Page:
|The real secret is why it says "Garland?" on the top of this page.|
My most vivid (if not fond) memory of Milon's Secret Castle was playing it for three straight hours, since the game didn't have any battery saves or even a password feature. Even continuing was needlessly difficult, requiring an arcane combination of buttons. I was determined to beat it, though, and sat in a leather recliner for a large part of a sweltering afternoon, collecting all the items, making notes of where they were hidden, and rescuing the princess after killing the two pretenders to her throne. By the time I was done, I had to peel myself out of the chair, a challenge in itself.
It's funny looking back at Milon's Secret Castle in hindsight. In 1989, it seemed like a decent enough title; unpolished and obtuse in that grand NES tradition, but at least worth the rental. However, the internet was not nearly as kind in its assessment of the game. It's generally regarded as terrible on the Talking Time forums, and that sentiment is echoed in the majority of reviews on GameFAQs. In the game's defense... well, it's pretty hard to defend when compared to the more endearing and accessible Super NES sequel, Do-Re-Mi Fantasy. Still, there's a great deal of content in Milon's Secret Castle, with tons of stages and over a dozen hidden items. I can't say I'm chomping at the bit to return to it after twenty-odd years, but I might take a stab at the more player-friendly port of Milon's Secret Castle on the original GameBoy.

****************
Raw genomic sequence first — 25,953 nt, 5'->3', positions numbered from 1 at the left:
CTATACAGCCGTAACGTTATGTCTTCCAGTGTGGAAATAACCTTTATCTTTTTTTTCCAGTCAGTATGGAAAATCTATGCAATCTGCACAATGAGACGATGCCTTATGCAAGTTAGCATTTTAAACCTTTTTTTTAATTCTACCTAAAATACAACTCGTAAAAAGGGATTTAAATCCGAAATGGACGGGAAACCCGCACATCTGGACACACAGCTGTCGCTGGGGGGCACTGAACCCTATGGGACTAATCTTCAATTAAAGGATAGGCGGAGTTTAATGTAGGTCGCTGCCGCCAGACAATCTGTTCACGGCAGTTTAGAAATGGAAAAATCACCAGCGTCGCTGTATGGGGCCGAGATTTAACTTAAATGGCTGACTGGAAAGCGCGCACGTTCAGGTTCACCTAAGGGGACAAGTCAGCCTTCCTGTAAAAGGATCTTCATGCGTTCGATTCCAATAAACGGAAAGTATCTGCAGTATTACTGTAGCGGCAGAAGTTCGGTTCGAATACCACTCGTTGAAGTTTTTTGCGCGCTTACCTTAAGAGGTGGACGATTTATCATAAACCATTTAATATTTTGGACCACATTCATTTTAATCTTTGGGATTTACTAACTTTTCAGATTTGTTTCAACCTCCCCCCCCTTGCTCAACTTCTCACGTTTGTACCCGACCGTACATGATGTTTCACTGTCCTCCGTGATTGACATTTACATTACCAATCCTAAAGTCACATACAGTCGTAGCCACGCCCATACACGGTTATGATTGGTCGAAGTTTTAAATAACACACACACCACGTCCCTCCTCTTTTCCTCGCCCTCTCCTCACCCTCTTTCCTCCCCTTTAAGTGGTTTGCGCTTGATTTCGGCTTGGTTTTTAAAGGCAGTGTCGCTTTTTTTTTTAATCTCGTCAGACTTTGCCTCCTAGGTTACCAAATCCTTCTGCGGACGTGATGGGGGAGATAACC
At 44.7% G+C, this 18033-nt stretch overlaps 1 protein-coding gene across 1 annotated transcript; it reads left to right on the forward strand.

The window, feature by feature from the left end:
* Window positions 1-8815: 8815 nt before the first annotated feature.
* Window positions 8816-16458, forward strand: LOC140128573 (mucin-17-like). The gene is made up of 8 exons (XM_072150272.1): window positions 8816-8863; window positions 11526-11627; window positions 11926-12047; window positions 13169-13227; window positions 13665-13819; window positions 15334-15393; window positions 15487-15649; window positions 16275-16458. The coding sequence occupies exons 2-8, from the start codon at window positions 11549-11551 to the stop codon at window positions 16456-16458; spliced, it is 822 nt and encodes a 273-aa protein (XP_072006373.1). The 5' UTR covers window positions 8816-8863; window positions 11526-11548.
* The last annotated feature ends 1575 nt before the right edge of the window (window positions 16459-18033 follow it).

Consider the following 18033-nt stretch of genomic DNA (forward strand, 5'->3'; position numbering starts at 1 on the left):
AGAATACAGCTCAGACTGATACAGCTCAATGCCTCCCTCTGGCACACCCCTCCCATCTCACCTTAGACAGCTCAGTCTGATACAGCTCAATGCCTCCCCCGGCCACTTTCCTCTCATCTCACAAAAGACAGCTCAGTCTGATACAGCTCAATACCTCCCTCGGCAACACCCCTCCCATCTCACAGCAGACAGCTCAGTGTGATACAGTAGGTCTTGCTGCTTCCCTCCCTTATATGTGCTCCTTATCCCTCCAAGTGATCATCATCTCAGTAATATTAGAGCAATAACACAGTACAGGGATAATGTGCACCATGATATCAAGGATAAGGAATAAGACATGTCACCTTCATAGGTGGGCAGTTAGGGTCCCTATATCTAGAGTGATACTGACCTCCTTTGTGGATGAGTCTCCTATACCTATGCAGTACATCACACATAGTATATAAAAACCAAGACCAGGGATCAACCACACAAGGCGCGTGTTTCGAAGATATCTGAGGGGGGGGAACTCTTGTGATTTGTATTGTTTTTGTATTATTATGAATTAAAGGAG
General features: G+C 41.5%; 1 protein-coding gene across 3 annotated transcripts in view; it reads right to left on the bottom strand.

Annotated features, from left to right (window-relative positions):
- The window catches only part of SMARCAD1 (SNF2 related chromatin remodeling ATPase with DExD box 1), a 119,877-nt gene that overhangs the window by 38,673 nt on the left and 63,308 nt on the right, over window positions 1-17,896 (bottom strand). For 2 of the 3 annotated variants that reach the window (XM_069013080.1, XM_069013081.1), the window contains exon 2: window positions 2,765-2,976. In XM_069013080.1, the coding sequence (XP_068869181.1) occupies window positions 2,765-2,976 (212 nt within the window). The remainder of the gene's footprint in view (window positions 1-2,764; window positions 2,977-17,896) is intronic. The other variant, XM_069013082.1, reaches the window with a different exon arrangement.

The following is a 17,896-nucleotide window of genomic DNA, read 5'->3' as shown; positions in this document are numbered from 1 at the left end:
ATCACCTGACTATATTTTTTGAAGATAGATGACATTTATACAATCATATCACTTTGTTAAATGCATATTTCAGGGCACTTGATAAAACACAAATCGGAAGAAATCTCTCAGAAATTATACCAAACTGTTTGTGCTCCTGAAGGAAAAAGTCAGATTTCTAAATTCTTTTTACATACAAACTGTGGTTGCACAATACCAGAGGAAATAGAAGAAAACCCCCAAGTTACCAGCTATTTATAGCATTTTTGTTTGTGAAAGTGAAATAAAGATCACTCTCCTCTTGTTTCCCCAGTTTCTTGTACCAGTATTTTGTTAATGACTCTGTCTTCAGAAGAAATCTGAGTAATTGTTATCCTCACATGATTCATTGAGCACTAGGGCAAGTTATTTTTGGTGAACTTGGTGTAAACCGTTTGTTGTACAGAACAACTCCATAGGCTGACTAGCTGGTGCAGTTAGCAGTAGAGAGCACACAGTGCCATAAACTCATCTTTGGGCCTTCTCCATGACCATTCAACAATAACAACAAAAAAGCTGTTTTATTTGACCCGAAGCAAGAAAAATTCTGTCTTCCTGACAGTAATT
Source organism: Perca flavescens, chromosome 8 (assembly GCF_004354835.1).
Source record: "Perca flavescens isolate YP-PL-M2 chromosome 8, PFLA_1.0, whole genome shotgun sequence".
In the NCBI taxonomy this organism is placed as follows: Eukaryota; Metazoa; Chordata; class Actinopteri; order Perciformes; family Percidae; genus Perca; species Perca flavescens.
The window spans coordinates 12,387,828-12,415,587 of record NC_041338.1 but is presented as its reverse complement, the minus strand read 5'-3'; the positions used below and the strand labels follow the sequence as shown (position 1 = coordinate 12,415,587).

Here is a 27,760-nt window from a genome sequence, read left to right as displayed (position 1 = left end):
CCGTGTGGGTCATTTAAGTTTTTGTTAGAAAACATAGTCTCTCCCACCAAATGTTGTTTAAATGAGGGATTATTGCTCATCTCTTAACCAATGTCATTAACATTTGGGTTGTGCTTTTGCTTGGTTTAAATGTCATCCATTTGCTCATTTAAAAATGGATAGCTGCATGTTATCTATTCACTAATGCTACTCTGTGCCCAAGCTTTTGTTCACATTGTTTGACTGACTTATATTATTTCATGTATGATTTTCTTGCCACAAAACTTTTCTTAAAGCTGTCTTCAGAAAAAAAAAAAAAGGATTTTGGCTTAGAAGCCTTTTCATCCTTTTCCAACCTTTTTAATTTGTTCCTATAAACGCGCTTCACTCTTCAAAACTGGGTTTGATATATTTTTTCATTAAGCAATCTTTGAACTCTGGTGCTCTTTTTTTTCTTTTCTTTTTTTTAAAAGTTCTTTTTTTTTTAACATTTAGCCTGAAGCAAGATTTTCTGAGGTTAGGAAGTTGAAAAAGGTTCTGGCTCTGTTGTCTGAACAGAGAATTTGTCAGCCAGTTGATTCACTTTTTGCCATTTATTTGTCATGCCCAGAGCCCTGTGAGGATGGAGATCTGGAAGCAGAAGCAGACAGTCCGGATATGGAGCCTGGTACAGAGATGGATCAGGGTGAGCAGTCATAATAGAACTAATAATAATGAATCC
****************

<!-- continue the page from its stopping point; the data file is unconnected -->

Well, maybe some day.